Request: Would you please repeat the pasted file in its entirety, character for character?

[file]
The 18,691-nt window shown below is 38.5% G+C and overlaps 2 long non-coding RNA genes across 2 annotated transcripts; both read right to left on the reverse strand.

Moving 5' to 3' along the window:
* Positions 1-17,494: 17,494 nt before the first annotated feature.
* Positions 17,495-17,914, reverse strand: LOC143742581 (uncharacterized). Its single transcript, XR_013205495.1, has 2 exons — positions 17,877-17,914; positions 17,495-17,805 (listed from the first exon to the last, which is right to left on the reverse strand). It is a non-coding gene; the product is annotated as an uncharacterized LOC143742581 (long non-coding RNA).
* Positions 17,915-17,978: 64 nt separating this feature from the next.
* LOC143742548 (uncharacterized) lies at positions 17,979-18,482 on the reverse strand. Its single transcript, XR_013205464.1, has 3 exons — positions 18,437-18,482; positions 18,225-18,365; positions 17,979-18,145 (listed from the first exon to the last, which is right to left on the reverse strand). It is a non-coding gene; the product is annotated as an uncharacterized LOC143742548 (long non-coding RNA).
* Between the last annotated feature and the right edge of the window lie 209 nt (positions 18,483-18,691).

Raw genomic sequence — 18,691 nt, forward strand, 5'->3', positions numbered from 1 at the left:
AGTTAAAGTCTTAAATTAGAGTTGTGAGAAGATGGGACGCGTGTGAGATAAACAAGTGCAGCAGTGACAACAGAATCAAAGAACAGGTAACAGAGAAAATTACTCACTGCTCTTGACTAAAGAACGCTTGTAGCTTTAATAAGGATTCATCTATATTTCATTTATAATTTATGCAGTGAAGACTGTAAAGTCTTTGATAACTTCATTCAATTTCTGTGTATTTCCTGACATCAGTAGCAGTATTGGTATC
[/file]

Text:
The 18,691-nt window shown below is 38.5% G+C and overlaps 2 long non-coding RNA genes across 2 annotated transcripts; both read right to left on the reverse strand.

Moving 5' to 3' along the window:
* Positions 1-17,494: 17,494 nt before the first annotated feature.
* Positions 17,495-17,914, reverse strand: LOC143742581 (uncharacterized). Its single transcript, XR_013205495.1, has 2 exons — positions 17,877-17,914; positions 17,495-17,805 (listed from the first exon to the last, which is right to left on the reverse strand). It is a non-coding gene; the product is annotated as an uncharacterized LOC143742581 (long non-coding RNA).
* Positions 17,915-17,978: 64 nt separating this feature from the next.
* LOC143742548 (uncharacterized) lies at positions 17,979-18,482 on the reverse strand. Its single transcript, XR_013205464.1, has 3 exons — positions 18,437-18,482; positions 18,225-18,365; positions 17,979-18,145 (listed from the first exon to the last, which is right to left on the reverse strand). It is a non-coding gene; the product is annotated as an uncharacterized LOC143742548 (long non-coding RNA).
* Between the last annotated feature and the right edge of the window lie 209 nt (positions 18,483-18,691).

Raw genomic sequence — 18,691 nt, forward strand, 5'->3', positions numbered from 1 at the left:
AGTTAAAGTCTTAAATTAGAGTTGTGAGAAGATGGGACGCGTGTGAGATAAACAAGTGCAGCAGTGACAACAGAATCAAAGAACAGGTAACAGAGAAAATTACTCACTGCTCTTGACTAAAGAACGCTTGTAGCTTTAATAAGGATTCATCTATATTTCATTTATAATTTATGCAGTGAAGACTGTAAAGTCTTTGATAACTTCATTCAATTTCTGTGTATTTCCTGACATCAGTAGCAGTATTGGTATC